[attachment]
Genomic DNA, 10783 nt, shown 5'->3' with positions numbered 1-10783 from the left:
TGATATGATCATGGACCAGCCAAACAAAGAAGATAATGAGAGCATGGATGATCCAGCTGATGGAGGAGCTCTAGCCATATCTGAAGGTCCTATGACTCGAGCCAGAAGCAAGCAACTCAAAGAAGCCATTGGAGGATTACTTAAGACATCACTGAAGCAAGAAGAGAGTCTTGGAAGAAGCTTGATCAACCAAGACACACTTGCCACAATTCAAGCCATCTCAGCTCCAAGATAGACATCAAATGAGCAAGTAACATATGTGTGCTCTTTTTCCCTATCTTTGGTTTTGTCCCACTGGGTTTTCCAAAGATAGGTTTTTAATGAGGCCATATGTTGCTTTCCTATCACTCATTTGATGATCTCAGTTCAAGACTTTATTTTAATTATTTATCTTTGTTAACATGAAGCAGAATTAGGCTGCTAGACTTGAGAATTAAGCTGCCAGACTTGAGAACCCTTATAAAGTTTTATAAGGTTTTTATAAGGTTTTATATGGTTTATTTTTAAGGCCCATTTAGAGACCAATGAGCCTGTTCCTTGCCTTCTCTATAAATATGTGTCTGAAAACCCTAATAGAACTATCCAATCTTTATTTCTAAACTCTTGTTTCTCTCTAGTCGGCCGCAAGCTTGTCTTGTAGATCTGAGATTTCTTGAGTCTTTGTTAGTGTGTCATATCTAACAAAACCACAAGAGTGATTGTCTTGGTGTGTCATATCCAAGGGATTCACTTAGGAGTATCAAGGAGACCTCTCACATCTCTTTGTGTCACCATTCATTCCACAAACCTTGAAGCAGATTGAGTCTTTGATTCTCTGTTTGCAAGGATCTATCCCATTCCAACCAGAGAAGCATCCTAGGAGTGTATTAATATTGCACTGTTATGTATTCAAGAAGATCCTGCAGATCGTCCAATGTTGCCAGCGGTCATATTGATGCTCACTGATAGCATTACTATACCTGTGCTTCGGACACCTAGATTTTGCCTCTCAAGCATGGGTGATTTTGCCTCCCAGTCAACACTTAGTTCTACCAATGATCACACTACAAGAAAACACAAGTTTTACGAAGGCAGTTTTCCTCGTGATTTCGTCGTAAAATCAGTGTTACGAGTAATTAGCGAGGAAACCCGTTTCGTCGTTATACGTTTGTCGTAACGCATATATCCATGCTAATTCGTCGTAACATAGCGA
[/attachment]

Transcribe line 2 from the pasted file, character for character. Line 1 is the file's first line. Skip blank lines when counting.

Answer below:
TGATATGATCATGGACCAGCCAAACAAAGAAGATAATGAGAGCATGGATGATCCAGCTGATGGAGGAGCTCTAGCCATATCTGAAGGTCCTATGACTCGAGCCAGAAGCAAGCAACTCAAAGAAGCCATTGGAGGATTACTTAAGACATCACTGAAGCAAGAAGAGAGTCTTGGAAGAAGCTTGATCAACCAAGACACACTTGCCACAATTCAAGCCATCTCAGCTCCAAGATAGACATCAAATGAGCAAGTAACATATGTGTGCTCTTTTTCCCTATCTTTGGTTTTGTCCCACTGGGTTTTCCAAAGATAGGTTTTTAATGAGGCCATATGTTGCTTTCCTATCACTCATTTGATGATCTCAGTTCAAGACTTTATTTTAATTATTTATCTTTGTTAACATGAAGCAGAATTAGGCTGCTAGACTTGAGAATTAAGCTGCCAGACTTGAGAACCCTTATAAAGTTTTATAAGGTTTTTATAAGGTTTTATATGGTTTATTTTTAAGGCCCATTTAGAGACCAATGAGCCTGTTCCTTGCCTTCTCTATAAATATGTGTCTGAAAACCCTAATAGAACTATCCAATCTTTATTTCTAAACTCTTGTTTCTCTCTAGTCGGCCGCAAGCTTGTCTTGTAGATCTGAGATTTCTTGAGTCTTTGTTAGTGTGTCATATCTAACAAAACCACAAGAGTGATTGTCTTGGTGTGTCATATCCAAGGGATTCACTTAGGAGTATCAAGGAGACCTCTCACATCTCTTTGTGTCACCATTCATTCCACAAACCTTGAAGCAGATTGAGTCTTTGATTCTCTGTTTGCAAGGATCTATCCCATTCCAACCAGAGAAGCATCCTAGGAGTGTATTAATATTGCACTGTTATGTATTCAAGAAGATCCTGCAGATCGTCCAATGTTGCCAGCGGTCATATTGATGCTCACTGATAGCATTACTATACCTGTGCTTCGGACACCTAGATTTTGCCTCTCAAGCATGGGTGATTTTGCCTCCCAGTCAACACTTAGTTCTACCAATGATCACACTACAAGAAAACACAAGTTTTACGAAGGCAGTTTTCCTCGTGATTTCGTCGTAAAATCAGTGTTACGAGTAATTAGCGAGGAAACCCGTTTCGTCGTTATACGTTTGTCGTAACGCATATATCCATGCTAATTCGTCGTAACATAGCGA